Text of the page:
Health literacy is the degree to which individuals can obtain, process, and understand the basic health information and services they need to make appropriate health decisions. Nearly half of all American adults—90 million people—have inadequate health literacy to navigate the health care system (IOM, 2004).
The Institute of Medicine convened the Roundtable on Health Literacy to address issues raised in the report, Health Literacy: A Prescription to End Confusion (IOM, 2004). The roundtable brings together leaders from the federal government, foundations, health plans, associations, and private companies to discuss challenges facing health literacy practice and research and to identify approaches to promote health literacy in both the public and private sectors. The roundtable also serves to educate the public, press, and policy makers regarding issues related to health literacy. The roundtable sponsors workshops for members and the public to discuss approaches to resolve key challenges.
An area of interest for the roundtable is the implications of health literacy for public health. As a result, the roundtable sponsored a workshop in Irvine, California, on November 21, 2013, that focused on the implications of health literacy for the mission and essential services of public health. The workshop featured the presentation of a commissioned paper on health literacy activities under way in public health organizations. Other presentations examined the implications of health literacy for the mission and essential services of public health, for example, community health and safety, disease prevention, disaster management, or health communication.
The workshop was organized by an independent planning committee
in accordance with the procedures of the National Academy of Sciences.1 The planning group included Olivia Carter-Pokras, Jennifer Dillaha, Patrick McGarry, Andrew Pleasant, Lindsey Robinson, Rima Rudd, and Steven Rush. The role of the workshop planning committee was limited to planning the workshop. Planning committee members developed the agenda topics, and selected and invited expert speakers and discussants to address identified topics. Unlike a consensus committee report, a workshop summary may not contain conclusions and recommendations. Therefore, this summary has been prepared by the workshop rapporteurs as a factual summary of what occurred at the workshop. All views presented in the report are those of workshop participants. The report does not contain any findings or recommendations by the planning committee or the roundtable.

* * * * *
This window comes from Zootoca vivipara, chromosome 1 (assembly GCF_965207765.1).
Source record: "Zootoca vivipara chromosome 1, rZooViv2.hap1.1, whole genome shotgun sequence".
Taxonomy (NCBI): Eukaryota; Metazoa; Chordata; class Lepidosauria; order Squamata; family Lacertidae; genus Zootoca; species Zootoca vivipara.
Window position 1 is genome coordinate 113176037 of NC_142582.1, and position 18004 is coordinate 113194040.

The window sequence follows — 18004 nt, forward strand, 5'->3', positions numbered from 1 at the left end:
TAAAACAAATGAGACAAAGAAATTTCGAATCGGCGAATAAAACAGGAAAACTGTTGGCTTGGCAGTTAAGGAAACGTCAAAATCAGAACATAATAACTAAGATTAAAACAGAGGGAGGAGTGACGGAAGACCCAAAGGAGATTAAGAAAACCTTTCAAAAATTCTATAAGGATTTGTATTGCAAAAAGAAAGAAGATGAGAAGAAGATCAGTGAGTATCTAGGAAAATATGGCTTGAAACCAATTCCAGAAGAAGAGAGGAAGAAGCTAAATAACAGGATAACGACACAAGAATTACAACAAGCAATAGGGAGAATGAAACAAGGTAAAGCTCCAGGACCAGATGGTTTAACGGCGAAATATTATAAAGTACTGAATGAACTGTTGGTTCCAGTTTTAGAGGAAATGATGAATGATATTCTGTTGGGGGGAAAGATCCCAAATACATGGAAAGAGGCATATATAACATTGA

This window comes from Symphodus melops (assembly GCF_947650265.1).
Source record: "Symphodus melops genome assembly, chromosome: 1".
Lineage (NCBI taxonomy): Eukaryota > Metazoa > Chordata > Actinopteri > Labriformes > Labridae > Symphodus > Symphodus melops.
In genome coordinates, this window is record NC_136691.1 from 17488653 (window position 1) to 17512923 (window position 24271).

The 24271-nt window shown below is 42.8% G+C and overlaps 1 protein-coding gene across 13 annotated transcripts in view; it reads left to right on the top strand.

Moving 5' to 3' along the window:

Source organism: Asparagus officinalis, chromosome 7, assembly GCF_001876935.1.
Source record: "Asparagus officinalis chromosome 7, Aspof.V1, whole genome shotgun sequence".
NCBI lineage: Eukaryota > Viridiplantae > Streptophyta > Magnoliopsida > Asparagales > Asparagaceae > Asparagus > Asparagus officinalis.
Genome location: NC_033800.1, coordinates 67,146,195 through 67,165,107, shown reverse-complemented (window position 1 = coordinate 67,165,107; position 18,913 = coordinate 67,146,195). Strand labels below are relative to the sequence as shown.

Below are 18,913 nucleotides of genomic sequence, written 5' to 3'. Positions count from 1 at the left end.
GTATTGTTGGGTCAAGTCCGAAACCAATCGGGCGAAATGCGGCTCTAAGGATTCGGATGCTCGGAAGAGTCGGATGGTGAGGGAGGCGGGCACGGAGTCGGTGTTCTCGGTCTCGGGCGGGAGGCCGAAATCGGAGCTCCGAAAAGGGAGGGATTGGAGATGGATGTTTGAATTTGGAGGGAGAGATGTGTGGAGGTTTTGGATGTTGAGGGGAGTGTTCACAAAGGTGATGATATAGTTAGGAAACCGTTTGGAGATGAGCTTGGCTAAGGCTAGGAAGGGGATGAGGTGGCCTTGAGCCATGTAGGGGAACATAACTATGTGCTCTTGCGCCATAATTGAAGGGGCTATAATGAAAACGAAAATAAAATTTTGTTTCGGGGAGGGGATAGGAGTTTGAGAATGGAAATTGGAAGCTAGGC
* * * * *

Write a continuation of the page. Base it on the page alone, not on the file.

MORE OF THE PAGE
The workshop was moderated by Roundtable Chair George Isham. Chapter 2 frames health literacy in the context of public health. Chapter 3 describes public health literacy efforts in three states. In Chapter 4, how health literacy facilitates public health activity is further explored. Chapter 5 covers public health literacy implementation and research. Chapter 6 follows with a general discussion of the day’s proceedings.
IOM (Institute of Medicine). 2004. Health literacy: A prescription to end confusion. Washington, DC: The National Academies Press.
1 The planning committee’s role was limited to planning the workshop. The workshop summary has been prepared by the rapporteurs as a factual account of what occurred at the workshop. Statements, recommendations, and opinions expressed are those of individual presenters and participants and are not necessarily endorsed or verified by the Institute of Medicine. They should not be construed as reflecting any group consensus.